In EY2 the children enjoy mark-making throughout the day. It is fantastic to see the joy on their face when they create their writing and want to share with their friends and the teachers. Mark-marking refers to the creations of different patterns, lines, textures and shapes. This is typically used to describe the scribbles the children have created normally using pens, pencils or crayons.
We've been busy planning a big event -- a picnic party. After EY3D transformed the snack area into a restaurant, children were keen to experience the roles of cooks, waiters and customers, and also felt the fun of making, serving and tasting delicious food in real situations. This not only drew the attention of many children, but also made the snack part of our day more meaningful. It also stimulated the children’s interest in creating delicious food with different materials in their free exploration, which led to their self-organized picnic.
"What kind of picnics do you like?” Children have the initiative to hold the picnic party. We organized and discussed several questions: "Where?" "Who is going to join in the picnic party?" And " What do I need for a picnic party?" Finally, we decided to invite our family and friends to participate, and started from four aspects: writing invitations, preparing food, decorating the picnic party and choosing picnic games.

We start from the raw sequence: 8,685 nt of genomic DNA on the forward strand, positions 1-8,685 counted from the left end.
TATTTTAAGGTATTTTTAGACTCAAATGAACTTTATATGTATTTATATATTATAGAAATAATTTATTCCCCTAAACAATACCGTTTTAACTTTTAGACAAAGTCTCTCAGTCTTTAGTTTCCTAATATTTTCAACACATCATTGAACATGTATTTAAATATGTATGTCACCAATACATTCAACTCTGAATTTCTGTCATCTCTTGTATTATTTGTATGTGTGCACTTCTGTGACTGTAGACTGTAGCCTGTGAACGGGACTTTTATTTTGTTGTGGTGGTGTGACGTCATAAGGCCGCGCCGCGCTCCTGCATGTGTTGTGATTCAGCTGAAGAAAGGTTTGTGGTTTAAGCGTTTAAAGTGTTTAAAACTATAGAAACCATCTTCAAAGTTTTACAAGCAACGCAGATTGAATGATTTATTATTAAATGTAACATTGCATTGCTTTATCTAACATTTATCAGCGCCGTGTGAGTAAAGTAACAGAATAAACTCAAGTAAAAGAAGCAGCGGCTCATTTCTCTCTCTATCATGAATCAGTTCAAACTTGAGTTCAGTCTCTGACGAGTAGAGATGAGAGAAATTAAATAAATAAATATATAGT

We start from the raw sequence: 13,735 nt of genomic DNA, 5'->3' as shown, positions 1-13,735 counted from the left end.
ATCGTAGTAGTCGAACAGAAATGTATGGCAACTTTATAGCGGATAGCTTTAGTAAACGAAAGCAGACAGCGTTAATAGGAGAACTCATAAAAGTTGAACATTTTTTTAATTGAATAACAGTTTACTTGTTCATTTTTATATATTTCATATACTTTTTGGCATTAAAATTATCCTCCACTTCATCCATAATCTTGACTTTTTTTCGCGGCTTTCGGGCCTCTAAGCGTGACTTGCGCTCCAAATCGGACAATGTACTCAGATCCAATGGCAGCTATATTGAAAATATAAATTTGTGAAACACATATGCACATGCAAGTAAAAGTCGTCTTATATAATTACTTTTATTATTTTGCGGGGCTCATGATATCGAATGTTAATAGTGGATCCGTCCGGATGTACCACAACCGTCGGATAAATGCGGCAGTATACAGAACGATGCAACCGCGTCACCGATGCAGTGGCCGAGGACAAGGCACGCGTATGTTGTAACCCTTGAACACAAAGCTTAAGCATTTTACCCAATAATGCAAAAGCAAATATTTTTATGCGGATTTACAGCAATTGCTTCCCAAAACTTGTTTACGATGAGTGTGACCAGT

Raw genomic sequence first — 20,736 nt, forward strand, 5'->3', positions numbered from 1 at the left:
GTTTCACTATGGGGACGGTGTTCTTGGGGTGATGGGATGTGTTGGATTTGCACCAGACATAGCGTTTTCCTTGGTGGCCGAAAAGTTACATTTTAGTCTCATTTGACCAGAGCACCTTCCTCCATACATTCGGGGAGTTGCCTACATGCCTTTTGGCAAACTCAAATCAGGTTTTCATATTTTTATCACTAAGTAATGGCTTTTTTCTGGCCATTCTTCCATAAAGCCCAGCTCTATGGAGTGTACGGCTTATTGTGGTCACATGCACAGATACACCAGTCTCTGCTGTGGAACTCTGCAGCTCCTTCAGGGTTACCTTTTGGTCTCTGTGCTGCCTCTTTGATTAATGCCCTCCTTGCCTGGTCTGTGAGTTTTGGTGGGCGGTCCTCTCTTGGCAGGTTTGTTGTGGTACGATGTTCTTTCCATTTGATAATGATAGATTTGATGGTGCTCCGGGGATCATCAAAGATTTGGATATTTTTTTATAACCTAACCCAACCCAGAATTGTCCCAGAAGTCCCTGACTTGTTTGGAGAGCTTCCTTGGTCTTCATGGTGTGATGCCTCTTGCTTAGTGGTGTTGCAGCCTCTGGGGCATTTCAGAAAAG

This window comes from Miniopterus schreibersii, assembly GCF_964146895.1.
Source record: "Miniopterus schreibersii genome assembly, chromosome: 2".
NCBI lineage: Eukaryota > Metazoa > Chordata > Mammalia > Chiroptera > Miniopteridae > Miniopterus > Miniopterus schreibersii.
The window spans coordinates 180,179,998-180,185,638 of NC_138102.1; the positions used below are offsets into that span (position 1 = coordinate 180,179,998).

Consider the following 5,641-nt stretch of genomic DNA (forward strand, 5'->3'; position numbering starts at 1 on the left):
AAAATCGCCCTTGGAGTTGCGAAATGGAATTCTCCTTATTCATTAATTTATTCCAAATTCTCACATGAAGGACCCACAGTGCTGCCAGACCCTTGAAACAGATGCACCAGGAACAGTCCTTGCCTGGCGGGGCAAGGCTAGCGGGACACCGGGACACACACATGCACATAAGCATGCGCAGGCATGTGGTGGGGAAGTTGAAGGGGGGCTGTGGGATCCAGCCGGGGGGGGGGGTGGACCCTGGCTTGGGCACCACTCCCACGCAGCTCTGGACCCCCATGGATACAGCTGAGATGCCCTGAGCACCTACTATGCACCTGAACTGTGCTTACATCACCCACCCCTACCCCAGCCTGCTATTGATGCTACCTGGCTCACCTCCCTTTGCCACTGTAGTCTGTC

At Huili Nursery Hangzhou, we hope we have a brilliant sunny day for our picnic next week and we are looking forward to your participation.
In EY4D, there is a yellow notebook with a special name called "Response Book". Children write down important information discovered while reading books, observing changes and enjoying games. Every Friday, children take the Response Book home to share with their parents what is happening at nursery. Parents find their children have harvested vegetables, cook delicious dishes and played in the market at nursery. During the weekend they went to the museum with their parents to investigate. On Monday morning, children brought tea twigs, museum brochures and coins, as well as ancient books from the library outside the school, and shared what they have marked in the Response Book. Afterwards, a tea research institute was set up in the classroom, where children observed the different states of tea and learned about tea culture. They also discussed the zodiac clock found in the Archaeological Museum. Observation and investigation are expanding children’s learning journey.
Why does the Response Book have such a profound impact? Children's accidental discoveries are valued by peers, parents and teachers, and give them the opportunity to investigate and verify. Gradually, the Response Book becomes the mutual expectation of us and our children. A planned long-term exploration has been launched in the "dialogue", which is the greatest respect and encouragement for our children.